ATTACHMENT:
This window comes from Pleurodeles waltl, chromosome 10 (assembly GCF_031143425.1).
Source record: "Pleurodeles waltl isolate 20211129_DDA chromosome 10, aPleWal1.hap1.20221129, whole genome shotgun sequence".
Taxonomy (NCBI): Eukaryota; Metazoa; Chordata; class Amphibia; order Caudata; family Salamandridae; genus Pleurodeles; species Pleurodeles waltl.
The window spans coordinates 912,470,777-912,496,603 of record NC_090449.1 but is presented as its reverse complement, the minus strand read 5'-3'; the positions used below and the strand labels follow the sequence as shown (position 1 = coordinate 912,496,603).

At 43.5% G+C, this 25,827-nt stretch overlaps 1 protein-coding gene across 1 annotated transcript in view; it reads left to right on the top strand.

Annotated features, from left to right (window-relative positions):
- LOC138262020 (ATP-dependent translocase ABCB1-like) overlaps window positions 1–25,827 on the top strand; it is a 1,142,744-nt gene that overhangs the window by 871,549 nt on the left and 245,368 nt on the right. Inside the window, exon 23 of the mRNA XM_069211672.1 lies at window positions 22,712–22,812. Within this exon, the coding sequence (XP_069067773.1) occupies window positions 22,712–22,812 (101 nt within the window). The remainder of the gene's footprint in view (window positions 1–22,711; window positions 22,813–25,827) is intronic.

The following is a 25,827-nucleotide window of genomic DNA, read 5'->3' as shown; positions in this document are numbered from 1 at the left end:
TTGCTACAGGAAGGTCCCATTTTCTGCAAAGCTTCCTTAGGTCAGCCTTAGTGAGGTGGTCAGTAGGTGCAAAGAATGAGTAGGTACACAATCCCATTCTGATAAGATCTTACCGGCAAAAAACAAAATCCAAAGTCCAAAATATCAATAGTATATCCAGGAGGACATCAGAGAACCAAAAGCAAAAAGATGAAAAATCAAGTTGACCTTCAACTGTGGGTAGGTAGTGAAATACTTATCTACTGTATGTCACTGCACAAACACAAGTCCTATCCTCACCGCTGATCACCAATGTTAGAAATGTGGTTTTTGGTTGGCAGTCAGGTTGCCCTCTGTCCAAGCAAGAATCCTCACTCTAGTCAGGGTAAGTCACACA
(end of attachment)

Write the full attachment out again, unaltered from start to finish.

This window comes from Pleurodeles waltl, chromosome 10 (assembly GCF_031143425.1).
Source record: "Pleurodeles waltl isolate 20211129_DDA chromosome 10, aPleWal1.hap1.20221129, whole genome shotgun sequence".
Taxonomy (NCBI): Eukaryota; Metazoa; Chordata; class Amphibia; order Caudata; family Salamandridae; genus Pleurodeles; species Pleurodeles waltl.
The window spans coordinates 912,470,777-912,496,603 of record NC_090449.1 but is presented as its reverse complement, the minus strand read 5'-3'; the positions used below and the strand labels follow the sequence as shown (position 1 = coordinate 912,496,603).

At 43.5% G+C, this 25,827-nt stretch overlaps 1 protein-coding gene across 1 annotated transcript in view; it reads left to right on the top strand.

Annotated features, from left to right (window-relative positions):
- LOC138262020 (ATP-dependent translocase ABCB1-like) overlaps window positions 1–25,827 on the top strand; it is a 1,142,744-nt gene that overhangs the window by 871,549 nt on the left and 245,368 nt on the right. Inside the window, exon 23 of the mRNA XM_069211672.1 lies at window positions 22,712–22,812. Within this exon, the coding sequence (XP_069067773.1) occupies window positions 22,712–22,812 (101 nt within the window). The remainder of the gene's footprint in view (window positions 1–22,711; window positions 22,813–25,827) is intronic.

The following is a 25,827-nucleotide window of genomic DNA, read 5'->3' as shown; positions in this document are numbered from 1 at the left end:
TTGCTACAGGAAGGTCCCATTTTCTGCAAAGCTTCCTTAGGTCAGCCTTAGTGAGGTGGTCAGTAGGTGCAAAGAATGAGTAGGTACACAATCCCATTCTGATAAGATCTTACCGGCAAAAAACAAAATCCAAAGTCCAAAATATCAATAGTATATCCAGGAGGACATCAGAGAACCAAAAGCAAAAAGATGAAAAATCAAGTTGACCTTCAACTGTGGGTAGGTAGTGAAATACTTATCTACTGTATGTCACTGCACAAACACAAGTCCTATCCTCACCGCTGATCACCAATGTTAGAAATGTGGTTTTTGGTTGGCAGTCAGGTTGCCCTCTGTCCAAGCAAGAATCCTCACTCTAGTCAGGGTAAGTCACACA